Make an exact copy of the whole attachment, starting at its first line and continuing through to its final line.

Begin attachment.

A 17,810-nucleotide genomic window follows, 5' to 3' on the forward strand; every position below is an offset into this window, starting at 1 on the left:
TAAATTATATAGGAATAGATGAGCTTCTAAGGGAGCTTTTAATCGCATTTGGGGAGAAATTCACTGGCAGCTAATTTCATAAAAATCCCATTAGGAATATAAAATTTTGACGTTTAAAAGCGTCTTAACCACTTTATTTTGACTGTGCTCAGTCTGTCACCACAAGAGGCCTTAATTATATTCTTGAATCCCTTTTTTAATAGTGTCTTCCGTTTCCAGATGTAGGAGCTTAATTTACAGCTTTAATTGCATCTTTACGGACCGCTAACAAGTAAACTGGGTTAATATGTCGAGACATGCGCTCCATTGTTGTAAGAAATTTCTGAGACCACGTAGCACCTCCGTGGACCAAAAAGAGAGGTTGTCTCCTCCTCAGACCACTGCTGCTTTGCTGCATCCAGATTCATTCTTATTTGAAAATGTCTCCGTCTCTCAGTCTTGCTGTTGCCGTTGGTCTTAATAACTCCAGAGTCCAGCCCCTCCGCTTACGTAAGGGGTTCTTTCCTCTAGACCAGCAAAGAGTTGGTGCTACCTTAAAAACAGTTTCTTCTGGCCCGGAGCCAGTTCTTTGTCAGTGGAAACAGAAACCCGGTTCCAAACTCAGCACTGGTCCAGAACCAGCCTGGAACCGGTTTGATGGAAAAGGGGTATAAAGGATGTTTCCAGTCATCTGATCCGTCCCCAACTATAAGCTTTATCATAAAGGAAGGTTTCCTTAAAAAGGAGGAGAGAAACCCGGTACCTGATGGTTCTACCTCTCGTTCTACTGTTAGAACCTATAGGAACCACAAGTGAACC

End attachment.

A 17,810-nucleotide genomic window follows, 5' to 3' on the forward strand; every position below is an offset into this window, starting at 1 on the left:
TAAATTATATAGGAATAGATGAGCTTCTAAGGGAGCTTTTAATCGCATTTGGGGAGAAATTCACTGGCAGCTAATTTCATAAAAATCCCATTAGGAATATAAAATTTTGACGTTTAAAAGCGTCTTAACCACTTTATTTTGACTGTGCTCAGTCTGTCACCACAAGAGGCCTTAATTATATTCTTGAATCCCTTTTTTAATAGTGTCTTCCGTTTCCAGATGTAGGAGCTTAATTTACAGCTTTAATTGCATCTTTACGGACCGCTAACAAGTAAACTGGGTTAATATGTCGAGACATGCGCTCCATTGTTGTAAGAAATTTCTGAGACCACGTAGCACCTCCGTGGACCAAAAAGAGAGGTTGTCTCCTCCTCAGACCACTGCTGCTTTGCTGCATCCAGATTCATTCTTATTTGAAAATGTCTCCGTCTCTCAGTCTTGCTGTTGCCGTTGGTCTTAATAACTCCAGAGTCCAGCCCCTCCGCTTACGTAAGGGGTTCTTTCCTCTAGACCAGCAAAGAGTTGGTGCTACCTTAAAAACAGTTTCTTCTGGCCCGGAGCCAGTTCTTTGTCAGTGGAAACAGAAACCCGGTTCCAAACTCAGCACTGGTCCAGAACCAGCCTGGAACCGGTTTGATGGAAAAGGGGTATAAAGGATGTTTCCAGTCATCTGATCCGTCCCCAACTATAAGCTTTATCATAAAGGAAGGTTTCCTTAAAAAGGAGGAGAGAAACCCGGTACCTGATGGTTCTACCTCTCGTTCTACTGTTAGAACCTATAGGAACCACAAGTGAACC